//  7/26/17  //  Commentary

Yesterday, the Senate took a key procedural vote in service of the Republicans’ never-ending quest to repeal (or at least partially repeal) the ACA. Fifty Republican senators and Vice President Mike Pence voted to proceed to debate on repeal – without knowing the final product they will vote on. As I and others have written before, this is a recipe for disaster when it comes to an area of policy as complex as health care. But I want to write here to emphasize a different aspect of the procedure: the elusive conference committee.

Specifically, a lot of the rhetoric coming from Senate Majority Leader Mitch McConnell and other top Republicans in the days before the vote went something like this: the goal is just to find something that 50 Republican Senators can agree on for now, and after that there will be a conference committee with the House of Representatives to settle on a final bill (examples here, here, here, and here). This tactic should remind health care followers of the rhetoric coming out of the House after they approved their own bill in May – at least some electorally vulnerable Representatives noted that they didn’t actually vote to pass their disastrous bill, they just voted to send it to the Senate, which would then clean it up.

There's just one problem: the Senate doesn't have the ability to control whether they go to a conference with the House. If the Senate successfully passes something – whether that be skinny repeal or some other mystery bill still to be determined – the House can simply pass that text into law without making changes.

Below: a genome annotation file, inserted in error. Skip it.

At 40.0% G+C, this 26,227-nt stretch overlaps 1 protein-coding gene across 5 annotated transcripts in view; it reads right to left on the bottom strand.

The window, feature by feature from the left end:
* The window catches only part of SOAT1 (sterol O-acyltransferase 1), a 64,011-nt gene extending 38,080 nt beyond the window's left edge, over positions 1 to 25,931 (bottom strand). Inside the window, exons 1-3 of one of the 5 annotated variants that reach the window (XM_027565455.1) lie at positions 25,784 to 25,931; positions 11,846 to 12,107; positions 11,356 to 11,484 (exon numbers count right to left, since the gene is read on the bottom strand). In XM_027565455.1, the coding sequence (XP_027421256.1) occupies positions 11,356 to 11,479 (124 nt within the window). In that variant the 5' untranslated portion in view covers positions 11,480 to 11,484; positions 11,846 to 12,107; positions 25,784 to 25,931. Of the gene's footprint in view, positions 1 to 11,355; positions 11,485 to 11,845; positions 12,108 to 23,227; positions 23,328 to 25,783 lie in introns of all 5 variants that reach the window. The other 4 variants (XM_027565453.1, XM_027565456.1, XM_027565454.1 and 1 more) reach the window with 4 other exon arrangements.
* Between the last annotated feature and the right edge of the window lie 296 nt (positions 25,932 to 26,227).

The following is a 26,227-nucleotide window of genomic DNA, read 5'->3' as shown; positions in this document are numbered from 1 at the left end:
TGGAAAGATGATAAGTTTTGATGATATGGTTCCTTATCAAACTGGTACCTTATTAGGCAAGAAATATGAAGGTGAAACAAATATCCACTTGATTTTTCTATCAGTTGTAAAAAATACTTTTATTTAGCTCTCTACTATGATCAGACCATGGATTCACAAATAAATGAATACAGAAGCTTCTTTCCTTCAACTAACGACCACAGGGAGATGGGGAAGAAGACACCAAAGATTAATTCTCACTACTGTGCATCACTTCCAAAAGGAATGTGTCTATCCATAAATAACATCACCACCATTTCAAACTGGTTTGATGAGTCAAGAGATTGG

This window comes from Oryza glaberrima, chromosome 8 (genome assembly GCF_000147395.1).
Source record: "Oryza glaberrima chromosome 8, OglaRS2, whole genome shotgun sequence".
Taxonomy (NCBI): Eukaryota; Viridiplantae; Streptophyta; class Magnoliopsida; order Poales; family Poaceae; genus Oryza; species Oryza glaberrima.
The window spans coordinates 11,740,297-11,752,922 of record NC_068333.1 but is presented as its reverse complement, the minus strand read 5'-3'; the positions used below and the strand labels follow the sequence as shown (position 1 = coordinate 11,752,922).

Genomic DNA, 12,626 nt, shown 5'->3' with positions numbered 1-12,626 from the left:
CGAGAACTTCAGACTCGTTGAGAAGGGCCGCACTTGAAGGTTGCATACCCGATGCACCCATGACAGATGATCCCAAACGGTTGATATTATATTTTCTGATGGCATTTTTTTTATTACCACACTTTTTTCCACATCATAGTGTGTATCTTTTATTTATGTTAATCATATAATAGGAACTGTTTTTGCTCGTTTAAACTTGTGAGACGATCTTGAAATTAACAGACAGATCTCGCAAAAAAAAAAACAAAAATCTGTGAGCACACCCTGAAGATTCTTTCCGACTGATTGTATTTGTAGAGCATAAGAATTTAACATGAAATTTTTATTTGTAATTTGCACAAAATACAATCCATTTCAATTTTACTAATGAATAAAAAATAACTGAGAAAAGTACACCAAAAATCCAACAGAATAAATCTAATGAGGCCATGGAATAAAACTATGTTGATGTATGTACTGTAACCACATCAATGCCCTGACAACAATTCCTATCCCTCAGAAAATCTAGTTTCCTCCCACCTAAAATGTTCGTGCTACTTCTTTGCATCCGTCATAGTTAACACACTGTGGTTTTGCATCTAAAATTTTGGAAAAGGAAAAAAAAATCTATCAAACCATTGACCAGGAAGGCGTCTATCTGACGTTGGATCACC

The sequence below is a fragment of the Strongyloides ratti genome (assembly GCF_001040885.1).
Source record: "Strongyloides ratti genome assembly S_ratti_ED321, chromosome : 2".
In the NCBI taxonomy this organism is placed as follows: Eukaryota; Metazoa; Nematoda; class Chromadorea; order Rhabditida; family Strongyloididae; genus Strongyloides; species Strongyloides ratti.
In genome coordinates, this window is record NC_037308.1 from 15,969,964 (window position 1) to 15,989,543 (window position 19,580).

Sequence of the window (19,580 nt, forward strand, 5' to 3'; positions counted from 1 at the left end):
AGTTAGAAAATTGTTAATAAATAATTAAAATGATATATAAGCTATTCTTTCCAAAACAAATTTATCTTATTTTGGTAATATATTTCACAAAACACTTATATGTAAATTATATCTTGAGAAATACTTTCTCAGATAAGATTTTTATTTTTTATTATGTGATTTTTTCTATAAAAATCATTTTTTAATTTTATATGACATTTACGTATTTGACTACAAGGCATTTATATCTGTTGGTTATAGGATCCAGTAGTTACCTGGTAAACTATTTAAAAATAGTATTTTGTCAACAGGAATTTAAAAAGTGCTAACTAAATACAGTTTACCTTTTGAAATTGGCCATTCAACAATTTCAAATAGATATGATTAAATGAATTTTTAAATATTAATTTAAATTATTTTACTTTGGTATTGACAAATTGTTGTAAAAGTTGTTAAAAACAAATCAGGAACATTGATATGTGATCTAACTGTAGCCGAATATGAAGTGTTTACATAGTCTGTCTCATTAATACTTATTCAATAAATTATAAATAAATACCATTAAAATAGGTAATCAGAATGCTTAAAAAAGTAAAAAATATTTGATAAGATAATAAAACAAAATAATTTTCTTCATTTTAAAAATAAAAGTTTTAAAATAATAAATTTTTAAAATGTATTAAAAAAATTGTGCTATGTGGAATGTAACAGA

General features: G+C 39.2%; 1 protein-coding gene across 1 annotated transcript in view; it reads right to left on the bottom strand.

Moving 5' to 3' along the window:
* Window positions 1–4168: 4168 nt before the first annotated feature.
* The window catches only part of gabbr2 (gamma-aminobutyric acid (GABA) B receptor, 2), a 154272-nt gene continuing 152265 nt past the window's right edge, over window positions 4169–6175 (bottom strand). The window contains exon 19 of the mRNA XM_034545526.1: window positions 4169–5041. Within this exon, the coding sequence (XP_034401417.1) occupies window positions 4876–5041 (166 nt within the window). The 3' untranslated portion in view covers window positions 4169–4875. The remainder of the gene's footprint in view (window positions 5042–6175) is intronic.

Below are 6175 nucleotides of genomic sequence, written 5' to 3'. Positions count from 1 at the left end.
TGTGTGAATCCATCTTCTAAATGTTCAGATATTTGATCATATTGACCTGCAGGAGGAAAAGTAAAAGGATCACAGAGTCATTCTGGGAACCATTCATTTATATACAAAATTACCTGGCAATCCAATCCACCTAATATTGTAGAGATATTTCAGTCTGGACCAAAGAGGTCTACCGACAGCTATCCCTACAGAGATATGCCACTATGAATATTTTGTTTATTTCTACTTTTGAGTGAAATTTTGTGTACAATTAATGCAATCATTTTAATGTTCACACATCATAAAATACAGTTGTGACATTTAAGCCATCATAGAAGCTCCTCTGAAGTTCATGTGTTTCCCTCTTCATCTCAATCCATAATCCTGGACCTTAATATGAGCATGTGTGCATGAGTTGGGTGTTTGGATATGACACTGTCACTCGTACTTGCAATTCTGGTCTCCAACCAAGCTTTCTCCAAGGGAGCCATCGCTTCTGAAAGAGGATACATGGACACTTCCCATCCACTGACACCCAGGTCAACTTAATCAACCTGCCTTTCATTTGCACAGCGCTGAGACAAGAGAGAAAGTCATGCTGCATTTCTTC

Let’s go to my new favorite source, which is Riddick’s Senate Procedures, named after Senate Parliamentarian Emeritus Floyd M. Riddick. (NB: If you think I should have titled this blog post “The Chronicles of Riddick-ulous,” please drop me an email.) Riddick’s, last revised in 1992 is an encyclopedic treatise containing all Senate Procedures, and it has some thoughts about conference committees. And, because it is now 2017, there are also two terrific CRS reports from 2015 (here and here) detailing conference committee procedures.

So what do Riddick’s/the CRS reports provide for, here? In short, it’s not up to the Senate whether they go to conference with the House. It’s up to the House. The House could just pass the bill passed by the Senate, as is. Or it could agree to go to a conference with the Senate, further delaying the repeal process and requiring an additional vote in each chamber.

Don't believe the spin from Senators who tell you that theirs is just a vote to go to conference. They don't control that. This may be their final vote – they should act like it, and own the consequences.


SCOTUS should hear the ACA case now.

1/15/20  //  Commentary

The government's filings on why the Court should delay hearing the case only underscore the reasons for the Court to end this litigation now.

Leah Litman

Michigan Law School

How Does The House Decide To Sue?

1/3/20  //  In-Depth Analysis

Since 2015, lawsuits by the House of Representatives have been authorized not by a vote of the full House but by majority of a standing, 5-member committee. Is this structure constitutional?

Some Additional Thoughts on The ACA Decision

12/19/19  //  Quick Reactions

The U.S. Court of Appeals for the Fifth Circuit just gave the Republican Party a huge and unjustified gift.

Leah Litman

Michigan Law School